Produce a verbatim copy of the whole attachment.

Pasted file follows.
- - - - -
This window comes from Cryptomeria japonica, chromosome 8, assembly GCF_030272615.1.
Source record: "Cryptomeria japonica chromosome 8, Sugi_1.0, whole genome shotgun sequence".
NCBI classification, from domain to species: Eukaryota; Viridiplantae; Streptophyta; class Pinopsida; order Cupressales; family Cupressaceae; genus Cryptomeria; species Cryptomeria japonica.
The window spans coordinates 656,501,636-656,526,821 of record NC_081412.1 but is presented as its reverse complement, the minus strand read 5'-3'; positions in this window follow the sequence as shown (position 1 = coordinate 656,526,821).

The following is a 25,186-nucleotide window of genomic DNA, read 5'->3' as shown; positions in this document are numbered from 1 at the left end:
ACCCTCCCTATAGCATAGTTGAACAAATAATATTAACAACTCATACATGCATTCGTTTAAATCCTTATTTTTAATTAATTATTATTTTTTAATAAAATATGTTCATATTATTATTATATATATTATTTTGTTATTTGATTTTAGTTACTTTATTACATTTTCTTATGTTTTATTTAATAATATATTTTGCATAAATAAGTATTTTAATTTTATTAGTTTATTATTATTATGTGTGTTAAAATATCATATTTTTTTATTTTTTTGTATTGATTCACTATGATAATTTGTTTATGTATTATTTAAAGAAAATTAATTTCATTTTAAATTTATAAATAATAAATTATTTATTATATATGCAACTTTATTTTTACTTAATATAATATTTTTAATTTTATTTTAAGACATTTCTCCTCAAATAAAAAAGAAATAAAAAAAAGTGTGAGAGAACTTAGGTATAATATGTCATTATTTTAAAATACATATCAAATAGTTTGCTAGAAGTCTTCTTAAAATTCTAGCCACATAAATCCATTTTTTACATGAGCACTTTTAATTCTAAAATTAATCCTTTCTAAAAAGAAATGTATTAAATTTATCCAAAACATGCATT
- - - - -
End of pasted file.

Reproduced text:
This window comes from Cryptomeria japonica, chromosome 8, assembly GCF_030272615.1.
Source record: "Cryptomeria japonica chromosome 8, Sugi_1.0, whole genome shotgun sequence".
NCBI classification, from domain to species: Eukaryota; Viridiplantae; Streptophyta; class Pinopsida; order Cupressales; family Cupressaceae; genus Cryptomeria; species Cryptomeria japonica.
The window spans coordinates 656,501,636-656,526,821 of record NC_081412.1 but is presented as its reverse complement, the minus strand read 5'-3'; positions in this window follow the sequence as shown (position 1 = coordinate 656,526,821).

The following is a 25,186-nucleotide window of genomic DNA, read 5'->3' as shown; positions in this document are numbered from 1 at the left end:
ACCCTCCCTATAGCATAGTTGAACAAATAATATTAACAACTCATACATGCATTCGTTTAAATCCTTATTTTTAATTAATTATTATTTTTTAATAAAATATGTTCATATTATTATTATATATATTATTTTGTTATTTGATTTTAGTTACTTTATTACATTTTCTTATGTTTTATTTAATAATATATTTTGCATAAATAAGTATTTTAATTTTATTAGTTTATTATTATTATGTGTGTTAAAATATCATATTTTTTTATTTTTTTGTATTGATTCACTATGATAATTTGTTTATGTATTATTTAAAGAAAATTAATTTCATTTTAAATTTATAAATAATAAATTATTTATTATATATGCAACTTTATTTTTACTTAATATAATATTTTTAATTTTATTTTAAGACATTTCTCCTCAAATAAAAAAGAAATAAAAAAAAGTGTGAGAGAACTTAGGTATAATATGTCATTATTTTAAAATACATATCAAATAGTTTGCTAGAAGTCTTCTTAAAATTCTAGCCACATAAATCCATTTTTTACATGAGCACTTTTAATTCTAAAATTAATCCTTTCTAAAAAGAAATGTATTAAATTTATCCAAAACATGCATT